African American Studies
Interviewer: Mark Naison, Brian Purnell
Interviewee: Paul Cannon, Woody Johnson, Gerald Williams
Summarized by Salmaan Khan on 4/14/07
Gerald Williams was born in Newport News, Virginia. He moved to the Morrisania section of the Bronx with his mother with the intention of working and moving back. Gerald attempted to earn some money by working a job at the Hotel Diplomat on 43rd street in order to go to Canada to play in the International Table Tennis Tournament. They chose to move to the Bronx because of friends his mother had in the Bronx. He was 13 when he first visited and moved when he was 17 in 1958. Gerald speaks in depth of his nightclub experiences in the Bronx growing up at places like the Blue Morocco and the Band Box where he and his friends would go in to try and meet famous people. He describes feeling completely safe in his neighborhood growing up, and recalls his experiences fondly.
Woody Johnson was born in Manhattan. His father was a piano player who lived in the Theresa hotel. In 1951 they moved to the Hunts Point area of the Bronx into a private home on 826 Manida Street. Manida Street was mostly Jewish at the time, and Woody’s family was the only African American family on the block at the time. Woody was “born into” music, and became very active in it, as his father would play with his band at Hunts Point Palace. From a young age he would going to the Apollo as his father would play there, and Woody eventually got into the band, with whom he played with for several years. He attended Theodore Roosevelt High School on Fordham Road, and was exposed to a variety of famous people who would go on to become professionals playing baseball. He recalls playing baseball from nine in the morning until midnight, as sports were a large part of his life as well.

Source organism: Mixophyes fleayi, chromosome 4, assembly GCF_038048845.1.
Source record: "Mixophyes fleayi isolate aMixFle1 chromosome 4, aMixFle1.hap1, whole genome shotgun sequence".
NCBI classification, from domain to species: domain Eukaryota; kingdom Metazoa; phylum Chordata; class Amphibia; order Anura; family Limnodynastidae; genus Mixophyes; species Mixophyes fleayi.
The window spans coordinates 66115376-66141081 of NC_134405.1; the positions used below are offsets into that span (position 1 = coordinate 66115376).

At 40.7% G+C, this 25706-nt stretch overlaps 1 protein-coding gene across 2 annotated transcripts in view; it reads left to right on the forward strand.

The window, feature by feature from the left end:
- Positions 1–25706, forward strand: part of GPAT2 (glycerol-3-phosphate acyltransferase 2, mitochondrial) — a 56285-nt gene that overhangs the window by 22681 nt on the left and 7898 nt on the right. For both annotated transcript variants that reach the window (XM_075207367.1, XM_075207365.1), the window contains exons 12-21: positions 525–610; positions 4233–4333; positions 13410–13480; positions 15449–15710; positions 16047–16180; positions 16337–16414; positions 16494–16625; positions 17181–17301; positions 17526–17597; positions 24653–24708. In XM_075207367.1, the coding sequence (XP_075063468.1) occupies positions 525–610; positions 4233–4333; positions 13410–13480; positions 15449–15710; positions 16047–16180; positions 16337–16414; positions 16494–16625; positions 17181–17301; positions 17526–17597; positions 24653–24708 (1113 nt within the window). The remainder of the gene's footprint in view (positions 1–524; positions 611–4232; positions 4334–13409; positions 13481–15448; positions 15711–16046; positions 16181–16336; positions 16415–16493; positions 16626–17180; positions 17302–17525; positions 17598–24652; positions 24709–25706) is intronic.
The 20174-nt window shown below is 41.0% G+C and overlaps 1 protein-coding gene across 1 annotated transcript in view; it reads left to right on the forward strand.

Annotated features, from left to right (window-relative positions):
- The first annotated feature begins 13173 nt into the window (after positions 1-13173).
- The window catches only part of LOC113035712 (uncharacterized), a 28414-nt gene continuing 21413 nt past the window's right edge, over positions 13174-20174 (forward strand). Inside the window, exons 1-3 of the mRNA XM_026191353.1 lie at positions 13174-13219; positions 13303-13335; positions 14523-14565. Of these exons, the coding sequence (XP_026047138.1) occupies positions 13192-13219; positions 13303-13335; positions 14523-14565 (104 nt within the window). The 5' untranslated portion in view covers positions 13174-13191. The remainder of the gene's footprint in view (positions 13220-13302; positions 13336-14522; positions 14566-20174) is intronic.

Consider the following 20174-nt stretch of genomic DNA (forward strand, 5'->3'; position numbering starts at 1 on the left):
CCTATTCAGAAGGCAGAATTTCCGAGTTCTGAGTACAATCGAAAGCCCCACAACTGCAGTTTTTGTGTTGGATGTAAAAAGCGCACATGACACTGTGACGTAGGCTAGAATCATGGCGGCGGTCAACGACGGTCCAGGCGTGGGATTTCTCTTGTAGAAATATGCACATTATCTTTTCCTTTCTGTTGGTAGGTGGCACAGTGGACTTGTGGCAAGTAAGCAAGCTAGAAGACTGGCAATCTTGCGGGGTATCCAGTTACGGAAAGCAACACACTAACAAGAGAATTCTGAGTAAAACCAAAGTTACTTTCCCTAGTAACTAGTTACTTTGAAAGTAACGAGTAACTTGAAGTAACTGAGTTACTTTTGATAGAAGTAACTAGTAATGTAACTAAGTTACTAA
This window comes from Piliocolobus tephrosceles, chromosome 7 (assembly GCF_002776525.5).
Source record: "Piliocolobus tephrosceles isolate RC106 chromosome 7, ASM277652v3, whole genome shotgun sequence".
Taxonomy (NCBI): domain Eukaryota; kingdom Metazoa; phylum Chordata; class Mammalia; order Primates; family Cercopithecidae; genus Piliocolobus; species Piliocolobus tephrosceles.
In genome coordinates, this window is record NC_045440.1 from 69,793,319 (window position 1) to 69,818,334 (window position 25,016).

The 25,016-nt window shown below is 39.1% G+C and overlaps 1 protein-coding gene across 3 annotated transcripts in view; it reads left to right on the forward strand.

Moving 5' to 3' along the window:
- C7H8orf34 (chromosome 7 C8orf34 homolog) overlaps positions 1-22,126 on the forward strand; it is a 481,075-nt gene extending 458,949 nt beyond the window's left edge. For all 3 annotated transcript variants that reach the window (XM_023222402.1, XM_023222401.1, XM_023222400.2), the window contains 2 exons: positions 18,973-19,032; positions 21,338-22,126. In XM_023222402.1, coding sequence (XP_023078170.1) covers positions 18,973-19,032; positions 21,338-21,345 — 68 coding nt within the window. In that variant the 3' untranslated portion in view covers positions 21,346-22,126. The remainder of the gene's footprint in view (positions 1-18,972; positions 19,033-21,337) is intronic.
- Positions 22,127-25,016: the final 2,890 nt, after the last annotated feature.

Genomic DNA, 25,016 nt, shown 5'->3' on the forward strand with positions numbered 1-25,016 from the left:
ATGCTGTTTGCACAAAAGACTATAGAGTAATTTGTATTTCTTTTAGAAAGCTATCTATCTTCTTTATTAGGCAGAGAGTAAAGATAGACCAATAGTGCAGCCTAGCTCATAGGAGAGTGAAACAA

Paul Cannon was originally from Columbia, South Carolina, but had an uncle who lived in New York. When Cannon was two, his family moved to 145th Street and Lenox in Harlem. They lived there for two to three years and then moved to 1278 Union Avenue in the Bronx around 1968 or 1969. They remained there for 20 years in an apartment on the fifth floor. Paul recalls the Bronx growing up very negatively, as the neighborhood was changing drastically. He was aware that it was a time of drugs and gangs. He describes people in the area were close at this time, a “tight knit family” Despite the negative things going on at the time, people didn’t leave because Cannon says “they felt the were a part of building that community and it just had that “I’m not going” type of attitude. When Paul got to the area in 1968 the area was predominantly African American. There were a few Jewish families but the neighborhoods of Morrisania and Hunts Point were changing drastically. Manida Street became more African American, Puerto Rican and Dominican as the Jewish population began moving out.
The three men recall the rise of crack and its adverse effect on the community. Woody remembers its effect on many ballplayers who overdosed during the time period. The drug affected entire communities as he saw more “single parenthood…children raising children.” However, Woody discusses taking a lot of the things he grew up with and trying to give them back to the kids. They have developed an array of after school programs, sports teams and Sunday schools. They now speak positively of the future. Woody explains that he feels “It’s getting better. I feel good about the Bronx.” There is a sense that things are getting better and people are going back to school and “getting their lives together.”
Cannon, Paul--Jerald Williams and Woodrow Johnson. November 10, 2005. Interview with the Bronx African American History Project. BAAHP Digital Archive at Fordham University.
Click below to download supplemental content.Cannon, Paul--Jerald Williams and Woodrow Johnson.mp3 (112831 kB)